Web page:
Have you ever had a moment in your life when you realized the world is much smaller than you think it is?
Maybe you’re on vacation in Florida and you see someone at a shopping center that you know from back home.
Or, perhaps, one of your close friends from your hometown happens to go on to play Major League Baseball, and eventually becomes a coach who recruits your son years later.
The latter is the case for Nate Klaiber, a Wheelersburg native and graduate of Wheelersburg High School. Nate played football for the Pirates and graduated in 1992. He went on to play football at Miami of Ohio, and even went to the football combine in Atlanta in May of 1997, but a knee injury ultimately prevented Nate’s career from going to the professional level.
Nate’s son Seth is entering his senior season at Stephen T. Badin High School in Hamilton, where he has committed to play baseball at Xavier upon graduating, and has aspirations of reaching the professional level on the baseball diamond instead of the gridiron.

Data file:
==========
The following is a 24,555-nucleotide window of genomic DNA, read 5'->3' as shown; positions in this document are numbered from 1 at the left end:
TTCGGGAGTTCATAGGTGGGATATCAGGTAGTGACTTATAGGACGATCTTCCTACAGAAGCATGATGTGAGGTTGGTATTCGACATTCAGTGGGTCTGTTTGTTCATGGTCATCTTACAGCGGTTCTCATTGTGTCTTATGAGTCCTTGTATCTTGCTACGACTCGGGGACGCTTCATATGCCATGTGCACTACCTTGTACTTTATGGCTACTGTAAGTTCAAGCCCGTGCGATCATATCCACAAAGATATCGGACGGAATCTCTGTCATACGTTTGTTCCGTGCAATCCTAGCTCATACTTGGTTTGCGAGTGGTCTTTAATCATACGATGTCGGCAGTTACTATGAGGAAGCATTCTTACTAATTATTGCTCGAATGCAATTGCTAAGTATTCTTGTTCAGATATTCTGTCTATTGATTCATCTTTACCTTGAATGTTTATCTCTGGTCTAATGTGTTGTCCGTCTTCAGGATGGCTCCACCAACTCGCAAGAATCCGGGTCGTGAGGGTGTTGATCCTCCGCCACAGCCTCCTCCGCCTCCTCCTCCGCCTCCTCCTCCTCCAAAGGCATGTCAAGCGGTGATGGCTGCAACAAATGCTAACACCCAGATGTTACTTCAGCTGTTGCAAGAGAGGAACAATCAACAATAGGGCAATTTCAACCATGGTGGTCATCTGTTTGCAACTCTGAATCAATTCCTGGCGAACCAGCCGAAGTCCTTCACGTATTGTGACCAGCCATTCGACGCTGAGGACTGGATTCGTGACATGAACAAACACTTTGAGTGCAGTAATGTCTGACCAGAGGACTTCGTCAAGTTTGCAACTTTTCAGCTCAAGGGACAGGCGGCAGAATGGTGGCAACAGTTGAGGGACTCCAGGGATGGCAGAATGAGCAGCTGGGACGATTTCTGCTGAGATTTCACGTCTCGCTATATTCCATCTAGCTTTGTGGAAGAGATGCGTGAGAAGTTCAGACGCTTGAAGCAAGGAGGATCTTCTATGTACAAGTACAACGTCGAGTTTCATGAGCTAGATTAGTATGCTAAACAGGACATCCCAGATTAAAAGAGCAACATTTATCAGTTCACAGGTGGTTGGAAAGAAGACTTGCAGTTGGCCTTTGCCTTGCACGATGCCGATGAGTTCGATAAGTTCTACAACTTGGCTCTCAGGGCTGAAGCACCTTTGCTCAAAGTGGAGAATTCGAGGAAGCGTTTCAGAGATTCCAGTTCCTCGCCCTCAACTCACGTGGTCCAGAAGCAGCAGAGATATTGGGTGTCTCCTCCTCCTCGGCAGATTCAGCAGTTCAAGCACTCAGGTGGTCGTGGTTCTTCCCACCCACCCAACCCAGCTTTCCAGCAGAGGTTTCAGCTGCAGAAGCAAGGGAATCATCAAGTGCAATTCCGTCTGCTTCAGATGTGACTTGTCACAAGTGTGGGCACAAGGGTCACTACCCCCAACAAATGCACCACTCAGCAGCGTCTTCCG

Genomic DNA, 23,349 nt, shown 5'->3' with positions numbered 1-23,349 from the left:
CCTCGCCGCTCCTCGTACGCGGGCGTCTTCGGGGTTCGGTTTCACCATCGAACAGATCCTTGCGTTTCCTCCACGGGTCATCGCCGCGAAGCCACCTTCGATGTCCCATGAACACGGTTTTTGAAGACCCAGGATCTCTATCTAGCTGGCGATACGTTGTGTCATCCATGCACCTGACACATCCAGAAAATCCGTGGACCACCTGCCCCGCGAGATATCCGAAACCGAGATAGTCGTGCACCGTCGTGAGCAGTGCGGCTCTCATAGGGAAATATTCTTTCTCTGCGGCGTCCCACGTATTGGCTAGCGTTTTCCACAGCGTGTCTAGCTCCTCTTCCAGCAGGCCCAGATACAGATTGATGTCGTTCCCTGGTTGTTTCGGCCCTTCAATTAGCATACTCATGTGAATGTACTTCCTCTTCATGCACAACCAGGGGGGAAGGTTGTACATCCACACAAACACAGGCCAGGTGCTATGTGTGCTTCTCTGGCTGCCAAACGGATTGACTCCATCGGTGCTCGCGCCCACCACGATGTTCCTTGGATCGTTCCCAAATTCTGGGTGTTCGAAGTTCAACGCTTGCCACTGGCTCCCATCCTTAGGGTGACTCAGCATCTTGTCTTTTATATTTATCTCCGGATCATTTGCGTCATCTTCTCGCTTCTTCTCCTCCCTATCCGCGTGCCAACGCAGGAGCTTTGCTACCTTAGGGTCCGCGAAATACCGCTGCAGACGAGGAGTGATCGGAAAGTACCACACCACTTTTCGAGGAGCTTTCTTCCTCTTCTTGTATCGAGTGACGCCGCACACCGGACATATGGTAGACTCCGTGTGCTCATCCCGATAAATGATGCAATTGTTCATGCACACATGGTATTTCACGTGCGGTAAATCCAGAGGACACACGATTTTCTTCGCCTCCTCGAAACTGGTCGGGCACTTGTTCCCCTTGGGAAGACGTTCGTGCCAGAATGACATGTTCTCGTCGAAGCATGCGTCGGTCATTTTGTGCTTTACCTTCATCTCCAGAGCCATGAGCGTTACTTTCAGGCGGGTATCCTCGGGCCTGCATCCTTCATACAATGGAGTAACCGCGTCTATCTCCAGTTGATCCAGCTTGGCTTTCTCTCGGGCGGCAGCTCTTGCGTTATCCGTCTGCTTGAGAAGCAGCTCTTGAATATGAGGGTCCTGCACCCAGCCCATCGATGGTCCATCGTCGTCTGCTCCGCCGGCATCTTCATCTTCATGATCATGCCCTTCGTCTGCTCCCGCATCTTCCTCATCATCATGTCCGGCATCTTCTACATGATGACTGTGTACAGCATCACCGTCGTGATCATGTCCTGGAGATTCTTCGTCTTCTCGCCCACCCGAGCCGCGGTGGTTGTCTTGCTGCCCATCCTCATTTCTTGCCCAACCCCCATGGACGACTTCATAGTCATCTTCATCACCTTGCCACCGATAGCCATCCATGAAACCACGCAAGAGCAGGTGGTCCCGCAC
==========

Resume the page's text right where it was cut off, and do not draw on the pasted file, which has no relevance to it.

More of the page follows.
Prior to committing to Xavier, Seth was being recruited by several schools and coaches across the country, but one of those coaches stands out: Josh Newman.
Newman, who was a 2000 graduate of Wheelersburg and an excellent pitcher, played college baseball at Ohio State before spending some time in the MLB. Newman returned to his alma mater in 2010 as a graduate assistant.
Climbing up the coaching ranks, Newman went to Marshall at the conclusion of the 2013 season as the new Thundering Herd pitching coach. After spending four seasons in Huntington, Newman was named to the same position at Penn State this July.
While still coaching at Marshall, Newman recruited Seth heavily, and continued to recruit Seth after going to Penn State. Chuck McKinney, Seth’s pitching coach at Stephen T. Badin High School, recalls interacting with Newman early in Seth’s career.
“When Josh went to Marshall and Seth was a freshman, I told Josh about him and sent some video,” McKinney said. “When he saw the name [Klaiber], he said “Do you know where his parents are from? What’s his dad’s name?” and I said “Nate Klaiber.” He said “Wow my brother went to school with him”.”
Newman played football at Wheelersburg with Nate’s brother Gabe Klaiber.
McKinney was eager to let Nate know about what happened. “I talked to Nate and said, “Are you from the Wheelersburg area?” and Nate said that he was, so that kind of clicked right there,” McKinney said.
Newman and McKinney became acquainted when Newman was coaching at Ohio State. McKinney’s son Brett played for Newman with the Buckeyes, and now plays in the Pittsburgh Pirates minor league organization.